Valve Bans CS: Go Community Content Creators for Using Copyrighted Artwork

June 12, 2014 - GamePolitics Staff

Valve Software has banned a couple of Steam Community contributors and released a statement to its Counter-Strike: Global Offensive creators, according to this Gamasutra report. The community content creators allegedly used artwork for one of the most popular user-created weapons in the game that they did not own. The weapon in question, the "M4A4 | Howl," was created by two CS:GO players, and sold for a whopping $175 due to its rarity. But in a statement to the community Valve said that it had received a DMCA takedown notice regarding copyright infringement for the artwork on the weapon, and a community sticker submitted by the same duo.

Because of the infringement, Valve has banned both players and will not be sending future proceeds from the sales of the weapon to these players.

"When we launched the CS:GO Items Workshop, our goal was to provide artists with a space to share their creative ideas," explains the statement. "By design, the Items Workshop has very low friction for artists to submit their work – new contributions do not require Valve review or approval."

Steam Workshop contributors sign a legal agreement with Valve when they register for the Workshop, affirming that all their contributions are original. That means that the two creators of the weapon hare liability for the claims of copyright infringement with Valve.

"The cost for everyone involved in the resolution of this issue has been significant, including our players and community members," the statement continues. "It takes considerable time and effort for the CS:GO team to resolve copyright infringement disputes, but fortunately copying is rare – the CS:GO community has submitted tens of thousands of unique entries to the Workshop, and we have shipped dozens of your designs without a problem."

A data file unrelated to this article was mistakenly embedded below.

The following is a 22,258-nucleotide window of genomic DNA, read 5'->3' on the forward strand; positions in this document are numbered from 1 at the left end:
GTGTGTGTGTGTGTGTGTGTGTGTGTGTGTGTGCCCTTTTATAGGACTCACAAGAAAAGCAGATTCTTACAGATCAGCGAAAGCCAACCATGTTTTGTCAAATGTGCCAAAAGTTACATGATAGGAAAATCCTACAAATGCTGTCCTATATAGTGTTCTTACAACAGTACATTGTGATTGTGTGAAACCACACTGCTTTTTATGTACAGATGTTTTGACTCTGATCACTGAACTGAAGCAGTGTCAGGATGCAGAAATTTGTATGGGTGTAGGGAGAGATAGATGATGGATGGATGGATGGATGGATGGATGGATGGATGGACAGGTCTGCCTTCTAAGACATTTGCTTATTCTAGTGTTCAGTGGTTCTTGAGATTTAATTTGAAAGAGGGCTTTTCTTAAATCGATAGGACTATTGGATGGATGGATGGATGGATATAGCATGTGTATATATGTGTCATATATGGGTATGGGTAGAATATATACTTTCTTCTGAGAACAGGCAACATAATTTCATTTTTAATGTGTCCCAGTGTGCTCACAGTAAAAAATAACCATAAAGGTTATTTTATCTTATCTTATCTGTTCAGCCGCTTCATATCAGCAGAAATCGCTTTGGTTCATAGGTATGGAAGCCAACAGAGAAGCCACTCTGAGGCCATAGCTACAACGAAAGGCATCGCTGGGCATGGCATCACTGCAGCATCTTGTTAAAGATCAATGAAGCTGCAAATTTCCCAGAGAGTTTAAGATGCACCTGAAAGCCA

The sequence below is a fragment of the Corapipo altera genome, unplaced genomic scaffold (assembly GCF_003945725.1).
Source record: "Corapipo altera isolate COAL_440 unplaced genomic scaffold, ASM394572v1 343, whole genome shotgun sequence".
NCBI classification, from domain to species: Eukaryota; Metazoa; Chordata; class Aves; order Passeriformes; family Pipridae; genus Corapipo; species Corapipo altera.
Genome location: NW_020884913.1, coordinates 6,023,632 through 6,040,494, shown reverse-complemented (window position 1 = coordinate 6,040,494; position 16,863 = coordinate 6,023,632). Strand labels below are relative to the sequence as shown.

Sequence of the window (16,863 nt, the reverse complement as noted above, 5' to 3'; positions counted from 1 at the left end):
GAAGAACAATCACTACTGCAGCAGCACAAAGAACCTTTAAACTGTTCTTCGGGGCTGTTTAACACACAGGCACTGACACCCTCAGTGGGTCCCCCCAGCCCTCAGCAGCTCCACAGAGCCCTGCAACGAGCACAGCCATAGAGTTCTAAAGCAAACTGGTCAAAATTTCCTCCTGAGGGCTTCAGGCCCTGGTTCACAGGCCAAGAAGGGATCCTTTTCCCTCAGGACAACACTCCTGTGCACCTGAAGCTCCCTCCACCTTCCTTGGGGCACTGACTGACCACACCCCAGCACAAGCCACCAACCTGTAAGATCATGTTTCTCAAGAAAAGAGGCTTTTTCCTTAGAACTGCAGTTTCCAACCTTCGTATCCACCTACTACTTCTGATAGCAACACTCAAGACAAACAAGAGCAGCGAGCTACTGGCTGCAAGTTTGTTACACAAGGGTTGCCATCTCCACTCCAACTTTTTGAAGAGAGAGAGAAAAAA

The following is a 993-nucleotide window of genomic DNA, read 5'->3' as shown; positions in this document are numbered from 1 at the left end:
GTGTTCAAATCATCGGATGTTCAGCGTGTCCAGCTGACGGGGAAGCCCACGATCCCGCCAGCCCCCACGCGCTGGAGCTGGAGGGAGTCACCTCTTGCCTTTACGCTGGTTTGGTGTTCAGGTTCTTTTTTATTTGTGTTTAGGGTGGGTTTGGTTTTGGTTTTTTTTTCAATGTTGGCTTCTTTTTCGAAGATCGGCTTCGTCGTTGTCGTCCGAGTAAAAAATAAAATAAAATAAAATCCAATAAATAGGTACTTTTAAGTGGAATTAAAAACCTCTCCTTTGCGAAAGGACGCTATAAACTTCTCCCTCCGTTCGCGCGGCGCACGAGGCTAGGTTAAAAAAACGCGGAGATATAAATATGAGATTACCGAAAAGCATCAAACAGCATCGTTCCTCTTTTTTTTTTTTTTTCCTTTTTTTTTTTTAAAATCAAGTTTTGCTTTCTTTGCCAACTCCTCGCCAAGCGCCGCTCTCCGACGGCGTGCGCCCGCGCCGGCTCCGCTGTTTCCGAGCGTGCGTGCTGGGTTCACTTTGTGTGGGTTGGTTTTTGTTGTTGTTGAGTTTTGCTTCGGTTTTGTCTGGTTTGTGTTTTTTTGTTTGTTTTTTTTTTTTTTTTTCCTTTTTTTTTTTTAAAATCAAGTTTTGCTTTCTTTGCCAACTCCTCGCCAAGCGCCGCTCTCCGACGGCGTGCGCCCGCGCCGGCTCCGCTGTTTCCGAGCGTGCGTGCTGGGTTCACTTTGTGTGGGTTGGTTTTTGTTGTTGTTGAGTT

Ultimately Valve decided to remove the weapon from the game, and replace the artwork on the weapon for anyone who had already bought it, while putting a new "Contraband" level of rarity on the weapon. As a result, the price of the weapon has shot up to $400 in some places.

You can read Valve's full statement here.

Source: Gamasutra


Comments

Re: Valve Bans CS: Go Community Content Creators for Using ...

Did the two creators not contest the DMCA? Or were they not even offered a chance? Is a DMCA takedown the equivalent of a court order now?

Re: Valve Bans CS: Go Community Content Creators for Using ...

The DMCA is a notice and takedown system. In this, the copyright holder, or the person who professes to be or represent the copyright holder, sends a company like Valve or Youtube a notice stating that the linked item is an infringement of said person's copyright. That company, in this case Valve, is now legally obligated to remove said item from public access. This can be as simple as "unpublishing" the item or in some extreme and thoughtless cases, completely deleted. That company, in this case Valve, would send a message to the uploader informing them of the DMCA notice and the removal of the item. The uploader then has 14 days to dispute the DMCA. If they fail to dispute the DMCA notice, then the item is permanently removed. If they dispute the item and the person sending the DMCA notice backs down, the item goes back up after the 14 day period. If the person sending the DMCA notice does not back down, then it goes into legal action and off to the courts and the item remains down.

Any further action by the company hosting the content, Valve in this case, is up to their discretion. In this case, Valve felt the infringement was enough to warrant permanent banning of the uploaders.

I hope that clears thing up. If not, let me know.

Re: Valve Bans CS: Go Community Content Creators for Using ...

It does, thanks. It's actually a worse thing that what I thought I remembered it to be. This law should never have passed >.> Thanks for the complex explanations, by the way.

Re: Valve Bans CS: Go Community Content Creators for Using ...

Yet they're otherwise happy to allow shitty games to be released with copyright content... games which are still for sale. Games which they have been made aware of. I guess they have to wait for the power of the almighty DMCA to act.

 
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